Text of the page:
Hey there and welcome to this episode. I am really excited to talk with you about three things that every parent needs to know about playing with your baby in a way that’s going to just kind of help them develop in the ways that they need to. These first three years are so important. So I have an amazing guest with me today, Autumn McKay.

She is the founder of Best Mom Ideas and she has just an amazing catalog of resources for you to check out. And so we’re going to talk about play but first I just wanted to say welcome Autumn, thank you so much for being on the show. Yeah, thanks for having me. Why don’t you start by just telling us a little bit about yourself and then we’ll dive right in.

All right,  so I have a teaching background. I taught in the classroom and online before I came a mom. Once I became a mom, I decided to stay at home with my kids, and I wanted to make that time intentional for me and my kids.  So I decided to use my teaching background and I came up with some activities to do with them and we learned colors and ABCs and a bunch of other things that they were interested in.

My husband saw how much fun we were having and how much the kids were learning and he encouraged me to write books for moms sharing the activities that we had done together and after much convincing, I finally did it and yeah, that’s where we are now. I love the book that I have that you’ve given me to look at the Ultimate One Year Activity book, and it’s got some great activities in here, and we’re going to talk about some of those. But first, tell us how old your kids are and tell us who’s sitting beside you on the floor. Just in case.  So, my biological kids are 10, 8 and 6, and then we’re also foster parents. So we currently have a 3 month old little girl.

Okay, so we can hear her little coos and noises. But if she cries, we’re just going to keep on going and  she can be a part of our conversation. So thank you. So we’re going to talk about these 3 things. I’m going to ask you 3 questions. And so here’s the 1st one.

How can parents create opportunities to learn? In these first three years, you know, kids are just in the first three years, they’re just making milestones, right?

How can parents help their child learn through this time?  So my biggest suggestion is  find what they’re curious in, which kids one to three are curious about everything because the world is so new to them. So discover what they’re curious about and take advantage of that. So my boys at that age, they were so into hot wheels.

So we learned to count using hot wheels. We learned to spell our name using hot wheels. We learned to trace shapes and  we will learn like how to use our pincer grasp to pick up the hot wheels. So I think just using what they are interested in really helps.  To foster that love of learning.  Yeah. Yeah, that’s really great because the hot wheels, of course, they even a 1 year old could be interested in holding it and just watching the wheels move and  mouthing it and putting it in their mouth.

They’re relatively  new,  but there’s lots of fun things to do. I remember. My son would put his tracks down the stairs and, you know, just watch them go flying down the stairs. And so they last quite a long time. That’s a really great to invest in.  So that’s 1 idea when it comes to, like, the milestones of learning to walk, what can parents do?

And what should they not do when it comes to those kinds of things? For learning to walk, you’re just really wanting to develop those big muscles, gross motor muscles. So like arms and legs and the core, but you can do it through a fun way. So one thing that we love to do is create like a cushion mountain out of your couch cushions and pillows around the house and, and put like their favorite toy on the top of the cushion mountain and then ask them to climb up and get it.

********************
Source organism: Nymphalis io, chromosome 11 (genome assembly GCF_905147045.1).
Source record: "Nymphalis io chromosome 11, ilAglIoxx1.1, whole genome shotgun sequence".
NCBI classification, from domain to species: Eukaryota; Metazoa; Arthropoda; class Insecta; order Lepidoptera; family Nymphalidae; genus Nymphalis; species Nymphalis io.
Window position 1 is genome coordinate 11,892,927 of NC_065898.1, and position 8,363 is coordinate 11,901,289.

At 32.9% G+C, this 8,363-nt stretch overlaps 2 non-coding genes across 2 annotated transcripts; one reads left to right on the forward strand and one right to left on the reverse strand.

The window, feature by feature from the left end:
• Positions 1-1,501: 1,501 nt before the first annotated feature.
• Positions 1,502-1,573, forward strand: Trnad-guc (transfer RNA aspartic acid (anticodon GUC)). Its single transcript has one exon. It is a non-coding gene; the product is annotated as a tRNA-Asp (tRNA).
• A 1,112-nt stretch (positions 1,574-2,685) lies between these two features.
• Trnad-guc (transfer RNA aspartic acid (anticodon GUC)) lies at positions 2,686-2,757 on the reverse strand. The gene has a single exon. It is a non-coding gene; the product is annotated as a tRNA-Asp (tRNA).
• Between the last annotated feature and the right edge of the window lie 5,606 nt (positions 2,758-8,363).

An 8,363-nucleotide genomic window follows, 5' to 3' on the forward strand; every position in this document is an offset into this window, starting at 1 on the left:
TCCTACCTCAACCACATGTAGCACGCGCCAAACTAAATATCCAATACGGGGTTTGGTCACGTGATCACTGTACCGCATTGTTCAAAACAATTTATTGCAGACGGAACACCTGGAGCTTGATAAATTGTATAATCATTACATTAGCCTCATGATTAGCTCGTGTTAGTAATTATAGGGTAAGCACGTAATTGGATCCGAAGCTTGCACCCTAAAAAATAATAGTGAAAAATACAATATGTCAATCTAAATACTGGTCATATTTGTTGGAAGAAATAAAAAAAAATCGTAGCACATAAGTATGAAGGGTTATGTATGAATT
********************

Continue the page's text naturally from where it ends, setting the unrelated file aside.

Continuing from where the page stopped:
So they’re, they’re using their arms, they’re using their legs to get up that mountain. Just make sure it’s like not too tall where it’s, they could fall and get hurt.  Yeah. I love that idea because it’s just something that you, you have, you have a couch that has cushions, just take them off. I guess you could take your bed pillows off and do something.

Another thing that we all have probably being delivered to our house on a weekly basis are just boxes. Yes.  And that’s a perfect thing for a little toddler to just walk and push as they’re learning how to walk. Yes. Or even like kick a ball into the empty box. Yeah. Your book has lots of great activities that are no prep required.

So let’s talk a little bit about that, about how you identify those in your book. And what are some ways that you were thinking as you were creating these ideas for parents to do at home? Uh, so for me, I don’t have a lot of time on my hands, so I knew many other moms and my, with children and work and all the things, they don’t have a lot of time on their hands as well to make these extravagant activities.

So I wanted to provide a lot of no prep or low prep activities for them to just be able to pull from. And so the low prep activities are. Usually things that you can have ready to go in 1 to 2 minutes, or even just like, let’s do it right now. So I just wanted it to be easily accessible for parents to grab and do with their kids.

Right?  Do you feel like parents need to help their child do the things that they. We’ll be kind of doing naturally like we use those term gross motor skills in early childhood, but really what this is, it’s just the big, the big muscles, right? Yeah. The large motor stuff and then the hands and, and all of those.

Is this something that kids will do naturally, or is this something that we need to kind of be very intentional about? So I think it is a good idea to model doing it for your child so that they can see how to do it  and they can mimic you because there’s so many things that they copy you on, whether it’s like the good, your good habits or your bad habits, which oftentimes they copy the bad ones.